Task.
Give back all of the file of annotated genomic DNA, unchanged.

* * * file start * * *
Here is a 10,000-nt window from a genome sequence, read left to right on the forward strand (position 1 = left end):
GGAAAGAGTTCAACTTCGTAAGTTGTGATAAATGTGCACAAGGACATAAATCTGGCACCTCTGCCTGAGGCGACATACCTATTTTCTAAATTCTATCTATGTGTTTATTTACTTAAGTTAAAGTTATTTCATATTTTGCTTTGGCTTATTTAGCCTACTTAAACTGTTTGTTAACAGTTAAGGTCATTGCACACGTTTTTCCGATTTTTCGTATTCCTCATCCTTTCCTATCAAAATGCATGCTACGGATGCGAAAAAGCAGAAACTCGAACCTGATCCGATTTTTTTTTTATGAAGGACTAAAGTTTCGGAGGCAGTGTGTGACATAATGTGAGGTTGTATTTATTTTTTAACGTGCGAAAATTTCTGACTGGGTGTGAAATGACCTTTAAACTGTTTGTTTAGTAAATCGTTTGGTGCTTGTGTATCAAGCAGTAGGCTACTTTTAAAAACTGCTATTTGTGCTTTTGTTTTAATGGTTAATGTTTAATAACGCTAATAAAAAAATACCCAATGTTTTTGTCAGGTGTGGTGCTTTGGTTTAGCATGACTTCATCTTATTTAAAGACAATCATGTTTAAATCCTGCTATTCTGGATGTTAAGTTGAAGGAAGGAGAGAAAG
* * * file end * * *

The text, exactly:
Here is a 10,000-nt window from a genome sequence, read left to right on the forward strand (position 1 = left end):
GGAAAGAGTTCAACTTCGTAAGTTGTGATAAATGTGCACAAGGACATAAATCTGGCACCTCTGCCTGAGGCGACATACCTATTTTCTAAATTCTATCTATGTGTTTATTTACTTAAGTTAAAGTTATTTCATATTTTGCTTTGGCTTATTTAGCCTACTTAAACTGTTTGTTAACAGTTAAGGTCATTGCACACGTTTTTCCGATTTTTCGTATTCCTCATCCTTTCCTATCAAAATGCATGCTACGGATGCGAAAAAGCAGAAACTCGAACCTGATCCGATTTTTTTTTTATGAAGGACTAAAGTTTCGGAGGCAGTGTGTGACATAATGTGAGGTTGTATTTATTTTTTAACGTGCGAAAATTTCTGACTGGGTGTGAAATGACCTTTAAACTGTTTGTTTAGTAAATCGTTTGGTGCTTGTGTATCAAGCAGTAGGCTACTTTTAAAAACTGCTATTTGTGCTTTTGTTTTAATGGTTAATGTTTAATAACGCTAATAAAAAAATACCCAATGTTTTTGTCAGGTGTGGTGCTTTGGTTTAGCATGACTTCATCTTATTTAAAGACAATCATGTTTAAATCCTGCTATTCTGGATGTTAAGTTGAAGGAAGGAGAGAAAG